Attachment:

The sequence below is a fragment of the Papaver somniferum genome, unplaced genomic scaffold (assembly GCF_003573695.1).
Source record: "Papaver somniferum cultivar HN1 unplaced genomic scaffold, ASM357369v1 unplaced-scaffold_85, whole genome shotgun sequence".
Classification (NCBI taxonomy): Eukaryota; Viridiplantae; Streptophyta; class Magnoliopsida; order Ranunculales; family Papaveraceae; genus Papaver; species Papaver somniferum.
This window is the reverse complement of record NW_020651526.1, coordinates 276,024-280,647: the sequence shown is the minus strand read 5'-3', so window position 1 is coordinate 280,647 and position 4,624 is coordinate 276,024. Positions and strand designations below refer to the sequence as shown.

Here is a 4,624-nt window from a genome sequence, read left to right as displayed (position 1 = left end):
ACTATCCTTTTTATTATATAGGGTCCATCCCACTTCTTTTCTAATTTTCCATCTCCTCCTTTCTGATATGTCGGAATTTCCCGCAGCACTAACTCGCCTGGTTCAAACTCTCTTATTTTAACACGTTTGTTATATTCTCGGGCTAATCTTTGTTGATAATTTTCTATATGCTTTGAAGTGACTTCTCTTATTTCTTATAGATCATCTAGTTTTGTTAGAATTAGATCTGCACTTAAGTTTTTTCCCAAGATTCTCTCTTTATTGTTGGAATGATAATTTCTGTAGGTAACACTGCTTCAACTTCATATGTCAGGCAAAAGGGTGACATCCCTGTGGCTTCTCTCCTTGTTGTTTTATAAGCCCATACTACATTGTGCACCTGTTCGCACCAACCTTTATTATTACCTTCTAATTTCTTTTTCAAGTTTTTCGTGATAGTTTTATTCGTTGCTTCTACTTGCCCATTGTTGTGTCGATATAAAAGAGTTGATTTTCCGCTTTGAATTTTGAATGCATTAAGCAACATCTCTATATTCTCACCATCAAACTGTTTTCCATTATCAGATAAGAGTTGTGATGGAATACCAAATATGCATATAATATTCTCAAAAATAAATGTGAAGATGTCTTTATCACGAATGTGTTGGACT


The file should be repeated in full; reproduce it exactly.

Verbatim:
The sequence below is a fragment of the Papaver somniferum genome, unplaced genomic scaffold (assembly GCF_003573695.1).
Source record: "Papaver somniferum cultivar HN1 unplaced genomic scaffold, ASM357369v1 unplaced-scaffold_85, whole genome shotgun sequence".
Classification (NCBI taxonomy): Eukaryota; Viridiplantae; Streptophyta; class Magnoliopsida; order Ranunculales; family Papaveraceae; genus Papaver; species Papaver somniferum.
This window is the reverse complement of record NW_020651526.1, coordinates 276,024-280,647: the sequence shown is the minus strand read 5'-3', so window position 1 is coordinate 280,647 and position 4,624 is coordinate 276,024. Positions and strand designations below refer to the sequence as shown.

Here is a 4,624-nt window from a genome sequence, read left to right as displayed (position 1 = left end):
ACTATCCTTTTTATTATATAGGGTCCATCCCACTTCTTTTCTAATTTTCCATCTCCTCCTTTCTGATATGTCGGAATTTCCCGCAGCACTAACTCGCCTGGTTCAAACTCTCTTATTTTAACACGTTTGTTATATTCTCGGGCTAATCTTTGTTGATAATTTTCTATATGCTTTGAAGTGACTTCTCTTATTTCTTATAGATCATCTAGTTTTGTTAGAATTAGATCTGCACTTAAGTTTTTTCCCAAGATTCTCTCTTTATTGTTGGAATGATAATTTCTGTAGGTAACACTGCTTCAACTTCATATGTCAGGCAAAAGGGTGACATCCCTGTGGCTTCTCTCCTTGTTGTTTTATAAGCCCATACTACATTGTGCACCTGTTCGCACCAACCTTTATTATTACCTTCTAATTTCTTTTTCAAGTTTTTCGTGATAGTTTTATTCGTTGCTTCTACTTGCCCATTGTTGTGTCGATATAAAAGAGTTGATTTTCCGCTTTGAATTTTGAATGCATTAAGCAACATCTCTATATTCTCACCATCAAACTGTTTTCCATTATCAGATAAGAGTTGTGATGGAATACCAAATATGCATATAATATTCTCAAAAATAAATGTGAAGATGTCTTTATCACGAATGTGTTGGACT